Thesis (PH.D.)--Syracuse University, 2003. "Publication number AAT 3099532."

Rethinking green parties : the emergence and electoral success of green parties in Austria, Britain and the Netherlands

Williams, Mark 2000 (has links)
The proliferation of green parties on the European political landscape in recent decades has prompted much debate concerning the explanation of their emergence and the factors considered to influence their varying levels of electoral success. This thesis critically examines a number of perspectives and concepts drawn from the sociological and political studies literatures which shed light on these two key issues. Through a comparison of green party politics in Austria, Britain and the Netherlands, the thesis challenges the assessment of those who maintain that the emergence and/or electoral success of green parties can be understood principally in terms of the theory of 'post-materialist' value change, or in terms of the shift to 'post-industrial' society. Drawing on contemporary studies of 'high-consequence' risks, it argues for an alternative approach to understanding the emergence of green parties which is rooted in processes of social and global environmental change that have taken place during the post-war period. The question of green party electoral success is examined by means of the organisation of a variety of political and institutional factors into four overarching themes: political state-institutional structures, electoral dealignment and political competition, modes of interest representation, and internal dynamics. It is contended that attention to each of these can yield important insights into the conditions which have impacted on the electoral significance of green parties in Austria, Britain and the Netherlands. The final part of the thesis develops a new, ecologically informed approach to the emergence of green parties based primarily upon a reworking and synthesis of themes explored in previous chapters.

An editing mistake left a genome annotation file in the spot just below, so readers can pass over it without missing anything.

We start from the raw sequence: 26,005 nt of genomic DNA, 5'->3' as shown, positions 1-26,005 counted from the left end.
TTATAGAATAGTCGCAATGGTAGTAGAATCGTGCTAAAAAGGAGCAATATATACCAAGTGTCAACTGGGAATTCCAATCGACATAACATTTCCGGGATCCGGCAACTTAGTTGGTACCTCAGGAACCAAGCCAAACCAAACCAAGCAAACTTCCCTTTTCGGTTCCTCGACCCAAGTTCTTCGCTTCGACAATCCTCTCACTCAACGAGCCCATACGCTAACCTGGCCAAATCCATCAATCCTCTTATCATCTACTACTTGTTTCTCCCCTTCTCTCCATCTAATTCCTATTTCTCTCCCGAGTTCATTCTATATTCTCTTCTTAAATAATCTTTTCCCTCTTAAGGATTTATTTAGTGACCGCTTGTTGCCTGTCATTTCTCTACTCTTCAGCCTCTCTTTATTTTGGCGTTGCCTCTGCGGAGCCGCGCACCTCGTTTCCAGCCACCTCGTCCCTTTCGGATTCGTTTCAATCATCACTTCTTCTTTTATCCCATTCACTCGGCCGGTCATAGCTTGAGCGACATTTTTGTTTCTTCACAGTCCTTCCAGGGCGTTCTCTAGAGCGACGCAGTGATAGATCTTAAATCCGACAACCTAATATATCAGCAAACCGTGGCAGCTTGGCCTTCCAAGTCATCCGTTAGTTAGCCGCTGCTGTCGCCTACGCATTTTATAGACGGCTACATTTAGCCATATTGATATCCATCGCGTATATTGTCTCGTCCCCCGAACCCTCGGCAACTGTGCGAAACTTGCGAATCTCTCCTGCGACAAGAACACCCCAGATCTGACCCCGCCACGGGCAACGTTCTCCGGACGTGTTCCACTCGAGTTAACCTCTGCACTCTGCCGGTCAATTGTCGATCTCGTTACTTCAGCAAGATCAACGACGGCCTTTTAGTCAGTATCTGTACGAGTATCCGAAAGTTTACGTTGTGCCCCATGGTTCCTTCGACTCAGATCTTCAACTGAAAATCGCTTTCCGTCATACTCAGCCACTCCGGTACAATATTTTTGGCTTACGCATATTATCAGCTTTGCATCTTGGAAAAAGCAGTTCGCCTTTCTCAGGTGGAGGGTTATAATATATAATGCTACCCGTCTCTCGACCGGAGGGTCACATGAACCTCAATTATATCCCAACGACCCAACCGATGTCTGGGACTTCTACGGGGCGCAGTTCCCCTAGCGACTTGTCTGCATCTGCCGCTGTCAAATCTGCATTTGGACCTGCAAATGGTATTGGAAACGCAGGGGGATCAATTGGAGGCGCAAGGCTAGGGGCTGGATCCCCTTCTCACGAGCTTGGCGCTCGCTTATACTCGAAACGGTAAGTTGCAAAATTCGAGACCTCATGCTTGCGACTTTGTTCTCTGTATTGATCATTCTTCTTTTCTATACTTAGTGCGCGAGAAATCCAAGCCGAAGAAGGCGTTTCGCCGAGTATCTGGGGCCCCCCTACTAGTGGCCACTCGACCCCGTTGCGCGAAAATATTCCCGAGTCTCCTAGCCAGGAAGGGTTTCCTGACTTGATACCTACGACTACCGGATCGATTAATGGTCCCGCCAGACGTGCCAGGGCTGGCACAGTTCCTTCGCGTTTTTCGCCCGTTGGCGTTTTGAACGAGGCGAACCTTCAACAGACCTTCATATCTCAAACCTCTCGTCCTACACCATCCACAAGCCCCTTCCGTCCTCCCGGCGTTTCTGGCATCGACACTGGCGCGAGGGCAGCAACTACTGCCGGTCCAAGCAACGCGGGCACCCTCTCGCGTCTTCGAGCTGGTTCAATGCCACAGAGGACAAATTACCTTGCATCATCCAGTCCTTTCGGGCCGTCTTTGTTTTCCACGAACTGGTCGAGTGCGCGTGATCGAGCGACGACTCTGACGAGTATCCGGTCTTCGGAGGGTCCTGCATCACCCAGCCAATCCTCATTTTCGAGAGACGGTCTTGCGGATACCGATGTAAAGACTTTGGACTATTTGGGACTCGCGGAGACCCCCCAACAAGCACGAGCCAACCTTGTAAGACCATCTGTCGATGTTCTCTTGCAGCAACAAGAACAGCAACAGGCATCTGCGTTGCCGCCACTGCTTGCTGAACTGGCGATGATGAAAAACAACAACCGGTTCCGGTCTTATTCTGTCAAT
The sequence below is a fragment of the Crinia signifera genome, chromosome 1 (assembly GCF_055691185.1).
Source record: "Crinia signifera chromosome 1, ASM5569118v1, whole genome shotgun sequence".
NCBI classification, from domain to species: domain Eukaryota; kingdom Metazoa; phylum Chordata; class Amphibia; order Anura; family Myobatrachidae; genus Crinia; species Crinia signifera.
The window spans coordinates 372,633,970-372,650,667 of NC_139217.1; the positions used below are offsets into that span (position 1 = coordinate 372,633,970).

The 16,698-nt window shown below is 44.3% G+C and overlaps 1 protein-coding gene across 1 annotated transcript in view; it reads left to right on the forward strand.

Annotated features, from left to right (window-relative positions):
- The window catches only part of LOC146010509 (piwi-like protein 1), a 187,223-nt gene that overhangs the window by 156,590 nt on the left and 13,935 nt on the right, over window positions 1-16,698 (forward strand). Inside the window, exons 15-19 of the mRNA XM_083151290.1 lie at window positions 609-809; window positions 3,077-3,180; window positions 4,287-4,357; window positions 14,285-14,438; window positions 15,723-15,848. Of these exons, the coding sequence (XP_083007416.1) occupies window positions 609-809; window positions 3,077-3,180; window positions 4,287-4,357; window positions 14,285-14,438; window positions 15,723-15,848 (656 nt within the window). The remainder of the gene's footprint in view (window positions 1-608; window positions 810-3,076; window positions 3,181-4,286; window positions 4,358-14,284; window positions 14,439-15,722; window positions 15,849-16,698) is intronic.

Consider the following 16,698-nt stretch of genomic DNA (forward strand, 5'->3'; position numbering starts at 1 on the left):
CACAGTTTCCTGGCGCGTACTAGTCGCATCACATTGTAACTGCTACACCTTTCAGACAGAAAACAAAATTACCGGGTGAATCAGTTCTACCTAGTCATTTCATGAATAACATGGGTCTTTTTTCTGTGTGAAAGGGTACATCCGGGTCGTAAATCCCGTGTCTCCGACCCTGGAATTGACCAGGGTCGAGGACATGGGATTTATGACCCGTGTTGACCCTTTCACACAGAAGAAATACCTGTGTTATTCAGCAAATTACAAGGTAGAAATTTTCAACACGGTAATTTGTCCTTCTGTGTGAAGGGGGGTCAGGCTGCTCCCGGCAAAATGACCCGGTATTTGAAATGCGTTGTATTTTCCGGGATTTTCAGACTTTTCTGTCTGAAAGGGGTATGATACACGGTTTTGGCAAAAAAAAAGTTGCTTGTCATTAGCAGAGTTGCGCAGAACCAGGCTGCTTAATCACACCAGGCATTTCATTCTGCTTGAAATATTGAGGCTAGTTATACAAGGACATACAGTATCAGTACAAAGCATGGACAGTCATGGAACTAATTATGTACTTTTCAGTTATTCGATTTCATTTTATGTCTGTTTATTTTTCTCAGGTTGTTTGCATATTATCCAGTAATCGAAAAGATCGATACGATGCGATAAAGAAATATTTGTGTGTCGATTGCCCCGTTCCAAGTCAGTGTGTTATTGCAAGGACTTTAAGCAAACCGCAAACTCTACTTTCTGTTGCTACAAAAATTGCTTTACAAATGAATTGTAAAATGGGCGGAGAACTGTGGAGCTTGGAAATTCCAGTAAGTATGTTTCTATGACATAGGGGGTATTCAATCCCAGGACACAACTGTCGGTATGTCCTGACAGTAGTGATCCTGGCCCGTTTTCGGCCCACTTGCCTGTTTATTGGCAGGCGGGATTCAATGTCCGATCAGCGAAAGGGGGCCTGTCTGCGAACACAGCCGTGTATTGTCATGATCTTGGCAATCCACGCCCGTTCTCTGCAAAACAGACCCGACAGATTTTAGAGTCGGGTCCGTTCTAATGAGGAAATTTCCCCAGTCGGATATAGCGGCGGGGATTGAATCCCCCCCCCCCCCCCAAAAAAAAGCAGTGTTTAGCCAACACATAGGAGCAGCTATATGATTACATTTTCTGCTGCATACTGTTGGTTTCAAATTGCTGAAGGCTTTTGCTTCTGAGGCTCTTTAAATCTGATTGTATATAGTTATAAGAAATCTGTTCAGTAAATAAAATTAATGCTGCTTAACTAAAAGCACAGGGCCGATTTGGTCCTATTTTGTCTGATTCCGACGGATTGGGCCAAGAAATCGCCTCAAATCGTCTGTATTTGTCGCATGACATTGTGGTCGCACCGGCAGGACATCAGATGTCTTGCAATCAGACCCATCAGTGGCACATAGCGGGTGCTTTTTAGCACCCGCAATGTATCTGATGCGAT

The forest defense movement, 1980-2005 : resistance at the point of extraction, consumption, and production

Silvaggio, Anthony Vincent 2005 (has links)
Thesis (Ph. D.)--University of Oregon, 2005. Typescript. Includes vita and abstract. Includes bibliographical references (leaves 290-302). Also available for download via the World Wide Web; free to University of Oregon users.

Understanding anti-environmentalism : content analyzing the blogosphere for insight into opposition to environmentalism

Tambeau, Murray Alan 2010 (has links)
Environmentalism, like any other noteworthy social movement, has been met with some resistance. Opposition to this movement has come both from the general public and from organized anti-environmental groups. The closeness, or lack thereof, between the organized groups' messages and those of the public has yet to be clearly defined. Given that organized groups are often more capable of getting their message out to a larger audience, it is important to know to what extent the thoughts and ideas they put forward are representative of those of the public. Without examining this relationship, responding to anti-environmental sentiment in the public will be difficult.In an effort to understand opposition towards environmentalism in the general public, this project examined the blogosphere. Anti-environmental weblog (blog) postings were subjected to a content analysis in order to reveal common themes present within them. The specific focus of the analysis was on the manner in which environmentalism was portrayed by its opponents, as opposed to points of factual disagreement. Comparisons were then made to the arguments of the organized anti-environmentalism factions, and a more complete picture of the opposition toward environmentalism was constructed. From this basis, recommendations for a response to anti-environmental sentiment from leaders in the area of sustainable development were given.